Connecting Your Android Device to USB for Debugging in Android Studio

Connecting Your Android Device to USB for Debugging in Android Studio

22 April 2024 Stephan Petzl Leave a comment Tech-Help

Debugging your Android application on a real device can be an essential part of the development process. However, sometimes when you connect your device to your computer via USB, Android Studio may not recognize it, displaying a “USB device not found” error. This can be frustrating, but there are several steps you can take to resolve the issue.

Switch USB Connection Mode

Some devices may not be recognized by Android Studio if they are connected as a media device using the Media Transfer Protocol (MTP). To resolve this:

  1. Look for a notification on your device that says “Connected as a media device.”
  2. Select this notification to change the USB options.
  3. Switch from “Media Device (MTP)” to “Camera (PTP)” mode.

This change can prompt your development environment to detect and connect to your device.

Update or Install Device Drivers

If switching the USB mode doesn’t work, the next step is to check the drivers on your computer:

  1. Go to Control Panel > Hardware and Sound > Device Manager.
  2. Look for any devices showing an error, often listed as an “Unknown USB Device.”
  3. Select the device and try to update the drivers.

For specific driver installation guidance, see our article on Setting Up ADB on MacOS or Troubleshooting ADB Server Version Mismatch Errors.

Check USB Cable and Port

It’s important to use a USB cable that supports data transfer, not just charging. If you’re using a USB Type-C cable, ensure it has both charging and data transfer capabilities. Additionally, try using an official cable from your device’s manufacturer, as some third-party cables may not work correctly.

Restart Your Device

Simply restarting your device can sometimes resolve connectivity issues. Upon rebooting, your device may prompt you to trust the computer for debugging purposes.

Install OEM USB Drivers

If the above steps do not work, you may need to install OEM USB drivers for your specific device. You can usually find these on your device manufacturer’s official website or through the Android SDK Manager.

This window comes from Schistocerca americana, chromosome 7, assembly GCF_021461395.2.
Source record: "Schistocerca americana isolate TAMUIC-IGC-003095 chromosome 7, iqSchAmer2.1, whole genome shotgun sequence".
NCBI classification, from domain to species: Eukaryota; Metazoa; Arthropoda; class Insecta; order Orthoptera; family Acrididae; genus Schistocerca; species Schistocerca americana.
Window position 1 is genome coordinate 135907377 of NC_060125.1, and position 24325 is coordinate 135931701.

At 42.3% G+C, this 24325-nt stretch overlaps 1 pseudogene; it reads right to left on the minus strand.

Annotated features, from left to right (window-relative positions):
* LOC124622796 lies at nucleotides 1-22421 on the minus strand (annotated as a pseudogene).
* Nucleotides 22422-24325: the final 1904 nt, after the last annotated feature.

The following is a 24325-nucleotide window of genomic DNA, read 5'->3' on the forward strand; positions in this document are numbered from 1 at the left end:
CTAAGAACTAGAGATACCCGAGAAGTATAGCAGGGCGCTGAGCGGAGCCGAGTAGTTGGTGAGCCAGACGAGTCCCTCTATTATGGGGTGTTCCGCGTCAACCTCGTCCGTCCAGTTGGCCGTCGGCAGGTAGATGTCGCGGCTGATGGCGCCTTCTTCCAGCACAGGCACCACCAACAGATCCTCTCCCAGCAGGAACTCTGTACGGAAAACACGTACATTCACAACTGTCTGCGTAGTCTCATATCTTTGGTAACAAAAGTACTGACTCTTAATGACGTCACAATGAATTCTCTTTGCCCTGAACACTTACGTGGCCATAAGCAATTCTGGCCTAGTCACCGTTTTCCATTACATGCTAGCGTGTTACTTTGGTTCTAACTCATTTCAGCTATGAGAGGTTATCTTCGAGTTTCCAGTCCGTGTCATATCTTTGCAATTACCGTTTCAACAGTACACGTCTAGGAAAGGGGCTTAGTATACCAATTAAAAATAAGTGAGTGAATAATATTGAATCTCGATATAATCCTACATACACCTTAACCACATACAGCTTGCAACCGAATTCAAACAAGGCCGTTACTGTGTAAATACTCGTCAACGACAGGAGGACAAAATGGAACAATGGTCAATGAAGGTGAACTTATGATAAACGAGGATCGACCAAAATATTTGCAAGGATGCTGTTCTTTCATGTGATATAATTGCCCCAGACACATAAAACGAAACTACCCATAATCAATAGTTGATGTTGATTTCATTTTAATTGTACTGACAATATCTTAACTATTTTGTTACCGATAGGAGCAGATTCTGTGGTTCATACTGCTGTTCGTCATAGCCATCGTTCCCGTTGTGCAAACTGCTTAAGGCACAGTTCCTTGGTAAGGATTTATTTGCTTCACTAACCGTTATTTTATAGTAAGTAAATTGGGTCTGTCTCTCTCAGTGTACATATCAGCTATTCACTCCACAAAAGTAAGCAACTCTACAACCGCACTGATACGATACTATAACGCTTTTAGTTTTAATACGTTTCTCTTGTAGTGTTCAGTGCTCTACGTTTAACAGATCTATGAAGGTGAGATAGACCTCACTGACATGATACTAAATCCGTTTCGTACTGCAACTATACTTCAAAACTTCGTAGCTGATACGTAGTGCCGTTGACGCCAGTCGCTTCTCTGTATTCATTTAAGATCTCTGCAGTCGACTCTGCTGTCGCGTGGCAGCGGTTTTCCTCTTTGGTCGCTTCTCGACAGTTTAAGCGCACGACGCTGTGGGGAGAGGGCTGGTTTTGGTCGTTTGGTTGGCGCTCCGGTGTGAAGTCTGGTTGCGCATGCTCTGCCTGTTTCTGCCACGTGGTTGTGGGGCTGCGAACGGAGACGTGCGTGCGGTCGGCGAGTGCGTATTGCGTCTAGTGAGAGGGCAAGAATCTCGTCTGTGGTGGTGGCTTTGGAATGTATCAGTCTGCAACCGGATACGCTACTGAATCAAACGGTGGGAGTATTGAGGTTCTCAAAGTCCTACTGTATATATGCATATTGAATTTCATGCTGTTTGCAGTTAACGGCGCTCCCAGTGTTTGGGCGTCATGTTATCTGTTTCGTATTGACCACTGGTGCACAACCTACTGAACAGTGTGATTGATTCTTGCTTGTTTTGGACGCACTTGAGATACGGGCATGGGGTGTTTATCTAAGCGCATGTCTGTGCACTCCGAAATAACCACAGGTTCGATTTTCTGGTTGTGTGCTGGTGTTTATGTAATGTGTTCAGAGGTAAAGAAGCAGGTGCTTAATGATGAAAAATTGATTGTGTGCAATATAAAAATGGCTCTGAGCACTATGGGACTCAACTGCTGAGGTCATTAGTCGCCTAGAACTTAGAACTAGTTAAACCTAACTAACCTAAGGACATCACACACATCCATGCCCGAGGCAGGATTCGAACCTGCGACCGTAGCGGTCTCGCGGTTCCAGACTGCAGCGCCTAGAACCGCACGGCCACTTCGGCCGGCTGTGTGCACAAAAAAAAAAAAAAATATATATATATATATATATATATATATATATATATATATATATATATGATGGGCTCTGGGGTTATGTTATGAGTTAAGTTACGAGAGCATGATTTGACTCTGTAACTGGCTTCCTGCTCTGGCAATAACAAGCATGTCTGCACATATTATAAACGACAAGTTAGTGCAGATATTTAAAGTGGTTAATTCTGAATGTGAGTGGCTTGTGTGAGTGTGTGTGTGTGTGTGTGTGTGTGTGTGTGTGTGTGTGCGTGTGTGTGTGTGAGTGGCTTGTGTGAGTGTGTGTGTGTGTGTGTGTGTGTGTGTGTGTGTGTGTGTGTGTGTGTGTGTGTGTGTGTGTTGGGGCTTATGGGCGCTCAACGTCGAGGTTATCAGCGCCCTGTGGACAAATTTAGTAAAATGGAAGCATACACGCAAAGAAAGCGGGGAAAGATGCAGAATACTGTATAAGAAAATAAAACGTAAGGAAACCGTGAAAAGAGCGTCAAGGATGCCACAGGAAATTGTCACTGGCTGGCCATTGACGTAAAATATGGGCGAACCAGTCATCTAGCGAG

Try Different USB Port or Computer

If your device is still not recognized, try connecting it to a different USB port or another computer. This can help identify if the problem is with the USB port or your development setup.

Enable USB Debugging

Ensure that USB debugging is enabled on your device. This setting can be found in the Developer Options menu. If you have recently updated your device, check that USB debugging is still enabled, as it can sometimes be disabled during an update.

Repeato: Streamline Your Debugging Process

While addressing USB connection issues is one part of the debugging process, creating and maintaining automated tests for your apps is another. Our product, Repeato, can significantly enhance your development workflow. Repeato is a no-code test automation tool that supports iOS and Android, and it’s compatible with various app frameworks like React Native, Flutter, and Unity.

With Repeato, you can swiftly create, run, and maintain automated tests, leveraging computer vision and AI to ensure accuracy and efficiency. The tool includes ADB onboard, allowing you to execute ADB commands via script steps, facilitating a more integrated and streamlined debugging process.

By incorporating Repeato into your development cycle, you can improve the reliability of your app and reduce the time spent on manual testing. Learn more about how Repeato can help with your app development by visiting our product page on Repeato vs. Appium.


Resolving USB debugging issues can be a multi-step process that involves checking connection modes, updating drivers, and ensuring proper cable and port functionality. By following the steps outlined in this guide, you should be able to connect your Android device to Android Studio for debugging. Remember that having a robust testing framework like Repeato can further streamline your development and testing efforts.

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